Intel Airmen graduate new language lab

  • Published
  • By Tech. Sgt. Michael O'Connor
  • 51st Fighter Wing Public Affairs
Eight Airmen from the 303rd Intelligence Squadron became the first to graduate from the new language lab here Jan. 30. Col. Jacqueline Walsh, 692nd Intelligence Group commander from Hickam Air Force Base, Hawaii, presented the graduation certificates to the students.

"Everyone did a great job of making this happen," said Colonel Walsh. "The class is leaps and bounds ahead of where it used to be nearly two years ago. This initiative is already paying (huge) dividends and we're very impressed at PACAF."

The new lab consists of a 4-foot-by-5-foot computerized, interactive dry-erase board, video teleconferencing, computer work stations and more. This triples the unit's training capacity, allowing linguists needing to complete mandatory language training in order to maintain proficiency in listening, reading and speaking multiple foreign languages. 

"Prior to the construction of our language lab, we had no facility of our own to conduct
this critical training," said Staff Sgt. James Allen, 303rd IS command language program manager. "We used to borrow space from dormitory day rooms or the base library's magazine reading room to hold classes. This was a (major) inconvenience for teachers and students, and severely minimized our ability to provide quality training as required. With the completion of the language lab, we're able to provide technology that matches the high skill of the language professors from Yonsei University teaching the class."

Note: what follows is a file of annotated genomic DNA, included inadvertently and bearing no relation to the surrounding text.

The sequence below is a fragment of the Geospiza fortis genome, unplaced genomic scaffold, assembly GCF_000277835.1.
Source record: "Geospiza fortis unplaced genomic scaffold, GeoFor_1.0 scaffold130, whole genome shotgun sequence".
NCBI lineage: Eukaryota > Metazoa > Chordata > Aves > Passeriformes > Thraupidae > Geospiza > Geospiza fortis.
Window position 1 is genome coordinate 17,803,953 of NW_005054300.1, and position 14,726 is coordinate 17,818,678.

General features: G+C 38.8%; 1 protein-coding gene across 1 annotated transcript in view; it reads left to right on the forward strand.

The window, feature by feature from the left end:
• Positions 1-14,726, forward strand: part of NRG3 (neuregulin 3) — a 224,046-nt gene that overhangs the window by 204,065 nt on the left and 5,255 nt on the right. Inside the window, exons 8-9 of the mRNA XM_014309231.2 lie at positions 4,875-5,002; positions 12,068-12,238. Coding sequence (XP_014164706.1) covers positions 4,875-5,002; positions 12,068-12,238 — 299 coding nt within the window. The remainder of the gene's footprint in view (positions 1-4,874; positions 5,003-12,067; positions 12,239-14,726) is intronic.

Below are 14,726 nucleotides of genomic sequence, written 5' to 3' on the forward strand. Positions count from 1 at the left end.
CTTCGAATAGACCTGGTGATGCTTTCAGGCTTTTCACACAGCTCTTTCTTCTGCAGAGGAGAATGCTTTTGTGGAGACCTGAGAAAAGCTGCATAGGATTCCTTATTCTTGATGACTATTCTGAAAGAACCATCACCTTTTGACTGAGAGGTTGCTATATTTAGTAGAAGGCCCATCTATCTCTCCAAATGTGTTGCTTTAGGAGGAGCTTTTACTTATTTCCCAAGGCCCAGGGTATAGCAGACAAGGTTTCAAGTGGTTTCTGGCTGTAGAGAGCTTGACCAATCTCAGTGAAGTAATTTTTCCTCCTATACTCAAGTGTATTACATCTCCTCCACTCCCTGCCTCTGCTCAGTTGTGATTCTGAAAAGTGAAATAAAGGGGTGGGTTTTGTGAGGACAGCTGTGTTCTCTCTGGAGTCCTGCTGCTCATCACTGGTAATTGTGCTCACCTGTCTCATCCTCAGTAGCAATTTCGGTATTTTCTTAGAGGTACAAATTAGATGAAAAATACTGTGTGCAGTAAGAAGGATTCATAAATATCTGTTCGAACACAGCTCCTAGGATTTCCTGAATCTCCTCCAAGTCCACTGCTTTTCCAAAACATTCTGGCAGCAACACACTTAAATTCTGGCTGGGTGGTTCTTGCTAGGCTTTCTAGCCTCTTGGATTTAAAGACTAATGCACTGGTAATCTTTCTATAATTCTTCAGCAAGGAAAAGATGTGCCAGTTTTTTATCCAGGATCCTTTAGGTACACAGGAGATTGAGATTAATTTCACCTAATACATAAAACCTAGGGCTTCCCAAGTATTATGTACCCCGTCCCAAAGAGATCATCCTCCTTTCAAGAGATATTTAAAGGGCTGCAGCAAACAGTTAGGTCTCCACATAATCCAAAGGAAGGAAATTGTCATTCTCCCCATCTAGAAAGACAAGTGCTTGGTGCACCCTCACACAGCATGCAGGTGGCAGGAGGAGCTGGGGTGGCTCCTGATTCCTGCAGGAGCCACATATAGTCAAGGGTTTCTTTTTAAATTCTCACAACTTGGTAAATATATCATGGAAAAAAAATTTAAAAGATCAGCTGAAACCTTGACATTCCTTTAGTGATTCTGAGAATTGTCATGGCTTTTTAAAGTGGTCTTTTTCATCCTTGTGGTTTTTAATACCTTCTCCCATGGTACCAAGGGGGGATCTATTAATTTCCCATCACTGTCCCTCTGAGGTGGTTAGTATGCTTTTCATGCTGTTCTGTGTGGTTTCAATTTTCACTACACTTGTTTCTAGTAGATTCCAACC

Previously, the training was offered to linguists on a quarterly basis, but thanks to the $111 thousand renovation project, linguists can receive training monthly. The project called for the complete overhaul of one area of the squadron and putting the entire gamut of language learning resources at a student's fingertips. At any given moment, the language professor can use the high-tech board to activate, use and view the DVD, TV, Internet and word documents simultaneously on one screen by using new technology, like touch screens. 

The lab houses and provides a multitude of language learning resources from books to MP3s, and these are available to everyone within the unit, not just the linguists, Sergeant Allen said. It also provides a meeting place for other volunteer courses such as the Korean Conversation Class which offers cultural and language exchange between U.S. Air Force and Republic of Korea Airmen.